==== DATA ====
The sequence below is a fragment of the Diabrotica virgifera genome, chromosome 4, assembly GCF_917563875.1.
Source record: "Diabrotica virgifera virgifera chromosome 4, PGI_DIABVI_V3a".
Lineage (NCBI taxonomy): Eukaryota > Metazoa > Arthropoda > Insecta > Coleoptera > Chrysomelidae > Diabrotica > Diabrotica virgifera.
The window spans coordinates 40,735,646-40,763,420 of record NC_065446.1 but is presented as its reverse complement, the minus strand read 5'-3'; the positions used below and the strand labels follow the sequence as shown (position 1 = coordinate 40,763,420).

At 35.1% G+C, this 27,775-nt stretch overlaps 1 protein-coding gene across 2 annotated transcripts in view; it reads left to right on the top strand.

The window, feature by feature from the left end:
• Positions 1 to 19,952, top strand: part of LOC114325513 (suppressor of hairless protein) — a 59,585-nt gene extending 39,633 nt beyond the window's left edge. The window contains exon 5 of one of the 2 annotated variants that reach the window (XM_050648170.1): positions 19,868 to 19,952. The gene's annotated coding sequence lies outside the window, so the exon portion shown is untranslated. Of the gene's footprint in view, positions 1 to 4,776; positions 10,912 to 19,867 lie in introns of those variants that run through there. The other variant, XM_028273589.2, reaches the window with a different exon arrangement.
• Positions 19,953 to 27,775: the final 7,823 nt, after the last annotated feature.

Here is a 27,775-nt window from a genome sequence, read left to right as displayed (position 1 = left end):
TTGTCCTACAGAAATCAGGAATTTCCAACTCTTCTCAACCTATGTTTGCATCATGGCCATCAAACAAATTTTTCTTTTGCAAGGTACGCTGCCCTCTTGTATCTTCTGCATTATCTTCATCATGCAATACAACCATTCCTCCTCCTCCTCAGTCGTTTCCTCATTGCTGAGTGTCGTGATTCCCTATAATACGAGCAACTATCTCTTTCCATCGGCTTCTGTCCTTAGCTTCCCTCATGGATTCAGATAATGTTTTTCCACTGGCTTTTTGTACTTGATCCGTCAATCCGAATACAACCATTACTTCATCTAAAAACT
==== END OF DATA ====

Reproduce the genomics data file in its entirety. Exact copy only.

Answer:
The sequence below is a fragment of the Diabrotica virgifera genome, chromosome 4, assembly GCF_917563875.1.
Source record: "Diabrotica virgifera virgifera chromosome 4, PGI_DIABVI_V3a".
Lineage (NCBI taxonomy): Eukaryota > Metazoa > Arthropoda > Insecta > Coleoptera > Chrysomelidae > Diabrotica > Diabrotica virgifera.
The window spans coordinates 40,735,646-40,763,420 of record NC_065446.1 but is presented as its reverse complement, the minus strand read 5'-3'; the positions used below and the strand labels follow the sequence as shown (position 1 = coordinate 40,763,420).

At 35.1% G+C, this 27,775-nt stretch overlaps 1 protein-coding gene across 2 annotated transcripts in view; it reads left to right on the top strand.

The window, feature by feature from the left end:
• Positions 1 to 19,952, top strand: part of LOC114325513 (suppressor of hairless protein) — a 59,585-nt gene extending 39,633 nt beyond the window's left edge. The window contains exon 5 of one of the 2 annotated variants that reach the window (XM_050648170.1): positions 19,868 to 19,952. The gene's annotated coding sequence lies outside the window, so the exon portion shown is untranslated. Of the gene's footprint in view, positions 1 to 4,776; positions 10,912 to 19,867 lie in introns of those variants that run through there. The other variant, XM_028273589.2, reaches the window with a different exon arrangement.
• Positions 19,953 to 27,775: the final 7,823 nt, after the last annotated feature.

Here is a 27,775-nt window from a genome sequence, read left to right as displayed (position 1 = left end):
TTGTCCTACAGAAATCAGGAATTTCCAACTCTTCTCAACCTATGTTTGCATCATGGCCATCAAACAAATTTTTCTTTTGCAAGGTACGCTGCCCTCTTGTATCTTCTGCATTATCTTCATCATGCAATACAACCATTCCTCCTCCTCCTCAGTCGTTTCCTCATTGCTGAGTGTCGTGATTCCCTATAATACGAGCAACTATCTCTTTCCATCGGCTTCTGTCCTTAGCTTCCCTCATGGATTCAGATAATGTTTTTCCACTGGCTTTTTGTACTTGATCCGTCAATCCGAATACAACCATTACTTCATCTAAAAACT